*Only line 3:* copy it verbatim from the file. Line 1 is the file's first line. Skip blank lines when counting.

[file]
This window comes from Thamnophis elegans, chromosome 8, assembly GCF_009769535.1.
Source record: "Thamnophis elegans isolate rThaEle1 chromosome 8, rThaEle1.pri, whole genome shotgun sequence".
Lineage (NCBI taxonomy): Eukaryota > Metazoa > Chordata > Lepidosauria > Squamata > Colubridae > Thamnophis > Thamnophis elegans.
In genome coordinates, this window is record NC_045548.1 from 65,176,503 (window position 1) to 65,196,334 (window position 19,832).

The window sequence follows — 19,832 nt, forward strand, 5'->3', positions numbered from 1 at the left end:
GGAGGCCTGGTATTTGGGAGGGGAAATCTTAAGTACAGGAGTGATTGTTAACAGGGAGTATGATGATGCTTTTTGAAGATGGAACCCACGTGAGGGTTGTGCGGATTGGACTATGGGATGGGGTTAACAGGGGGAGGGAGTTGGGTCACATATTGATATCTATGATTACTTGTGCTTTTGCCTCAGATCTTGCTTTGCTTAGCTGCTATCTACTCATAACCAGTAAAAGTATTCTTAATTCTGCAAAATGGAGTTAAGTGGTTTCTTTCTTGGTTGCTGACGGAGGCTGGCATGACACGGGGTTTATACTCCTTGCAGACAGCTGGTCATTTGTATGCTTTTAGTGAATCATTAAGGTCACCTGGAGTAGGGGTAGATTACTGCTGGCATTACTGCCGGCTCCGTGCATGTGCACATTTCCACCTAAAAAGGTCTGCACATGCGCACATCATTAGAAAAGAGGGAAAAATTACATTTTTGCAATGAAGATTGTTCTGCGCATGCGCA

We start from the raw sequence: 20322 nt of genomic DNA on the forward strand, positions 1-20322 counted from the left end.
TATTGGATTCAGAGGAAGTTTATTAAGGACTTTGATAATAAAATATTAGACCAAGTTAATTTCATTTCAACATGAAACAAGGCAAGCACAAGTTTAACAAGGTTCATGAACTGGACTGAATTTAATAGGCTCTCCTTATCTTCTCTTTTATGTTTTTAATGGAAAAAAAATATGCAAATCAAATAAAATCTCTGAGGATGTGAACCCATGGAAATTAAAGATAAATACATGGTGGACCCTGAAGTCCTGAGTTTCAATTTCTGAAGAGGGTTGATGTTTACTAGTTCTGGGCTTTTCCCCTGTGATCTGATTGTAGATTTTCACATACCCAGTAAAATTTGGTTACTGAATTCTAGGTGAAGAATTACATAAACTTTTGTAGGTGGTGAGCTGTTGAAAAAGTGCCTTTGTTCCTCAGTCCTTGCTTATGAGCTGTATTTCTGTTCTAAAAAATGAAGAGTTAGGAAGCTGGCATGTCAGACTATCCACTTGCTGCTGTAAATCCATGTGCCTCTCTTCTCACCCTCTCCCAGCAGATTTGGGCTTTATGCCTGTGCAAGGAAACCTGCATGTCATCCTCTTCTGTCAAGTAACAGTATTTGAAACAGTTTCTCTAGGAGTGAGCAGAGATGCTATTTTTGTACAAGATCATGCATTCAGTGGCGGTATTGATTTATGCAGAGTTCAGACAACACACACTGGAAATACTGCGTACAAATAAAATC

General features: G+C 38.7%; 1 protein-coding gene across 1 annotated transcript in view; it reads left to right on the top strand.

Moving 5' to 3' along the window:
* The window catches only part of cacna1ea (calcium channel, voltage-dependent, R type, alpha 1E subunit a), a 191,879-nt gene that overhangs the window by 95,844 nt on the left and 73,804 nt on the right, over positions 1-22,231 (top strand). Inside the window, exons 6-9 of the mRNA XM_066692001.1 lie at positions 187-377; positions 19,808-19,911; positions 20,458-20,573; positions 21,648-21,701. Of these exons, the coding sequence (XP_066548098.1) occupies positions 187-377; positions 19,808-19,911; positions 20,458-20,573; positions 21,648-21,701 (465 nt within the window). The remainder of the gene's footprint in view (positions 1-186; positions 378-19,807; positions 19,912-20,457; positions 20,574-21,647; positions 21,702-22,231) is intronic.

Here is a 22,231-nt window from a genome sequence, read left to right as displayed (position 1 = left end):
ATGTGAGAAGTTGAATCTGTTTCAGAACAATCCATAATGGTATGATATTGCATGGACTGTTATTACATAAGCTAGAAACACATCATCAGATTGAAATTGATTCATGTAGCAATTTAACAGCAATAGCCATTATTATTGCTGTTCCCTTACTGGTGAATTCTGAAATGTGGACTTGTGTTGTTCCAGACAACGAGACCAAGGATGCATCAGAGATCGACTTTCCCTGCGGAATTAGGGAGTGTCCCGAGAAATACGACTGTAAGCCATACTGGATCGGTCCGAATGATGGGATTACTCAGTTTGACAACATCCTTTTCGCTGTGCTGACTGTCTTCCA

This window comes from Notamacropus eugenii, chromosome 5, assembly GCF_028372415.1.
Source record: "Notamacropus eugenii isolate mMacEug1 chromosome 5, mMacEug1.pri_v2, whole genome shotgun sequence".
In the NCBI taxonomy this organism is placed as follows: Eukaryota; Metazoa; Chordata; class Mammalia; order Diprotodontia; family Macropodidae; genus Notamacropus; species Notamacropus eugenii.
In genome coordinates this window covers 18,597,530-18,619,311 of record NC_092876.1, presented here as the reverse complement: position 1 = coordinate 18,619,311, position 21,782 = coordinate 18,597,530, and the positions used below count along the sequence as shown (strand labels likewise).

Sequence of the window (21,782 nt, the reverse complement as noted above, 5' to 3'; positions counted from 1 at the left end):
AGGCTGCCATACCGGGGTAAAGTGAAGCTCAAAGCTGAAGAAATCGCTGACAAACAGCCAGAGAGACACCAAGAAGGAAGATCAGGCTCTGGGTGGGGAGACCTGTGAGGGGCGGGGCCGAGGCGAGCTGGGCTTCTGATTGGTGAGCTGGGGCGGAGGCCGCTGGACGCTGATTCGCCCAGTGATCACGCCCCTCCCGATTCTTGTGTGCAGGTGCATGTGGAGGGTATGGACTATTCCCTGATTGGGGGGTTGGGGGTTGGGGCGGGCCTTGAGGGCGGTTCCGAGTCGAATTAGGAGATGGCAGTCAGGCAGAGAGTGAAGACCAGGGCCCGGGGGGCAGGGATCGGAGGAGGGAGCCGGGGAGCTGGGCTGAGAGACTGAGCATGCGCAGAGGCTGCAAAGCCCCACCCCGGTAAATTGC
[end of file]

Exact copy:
Lineage (NCBI taxonomy): Eukaryota > Metazoa > Chordata > Lepidosauria > Squamata > Colubridae > Thamnophis > Thamnophis elegans.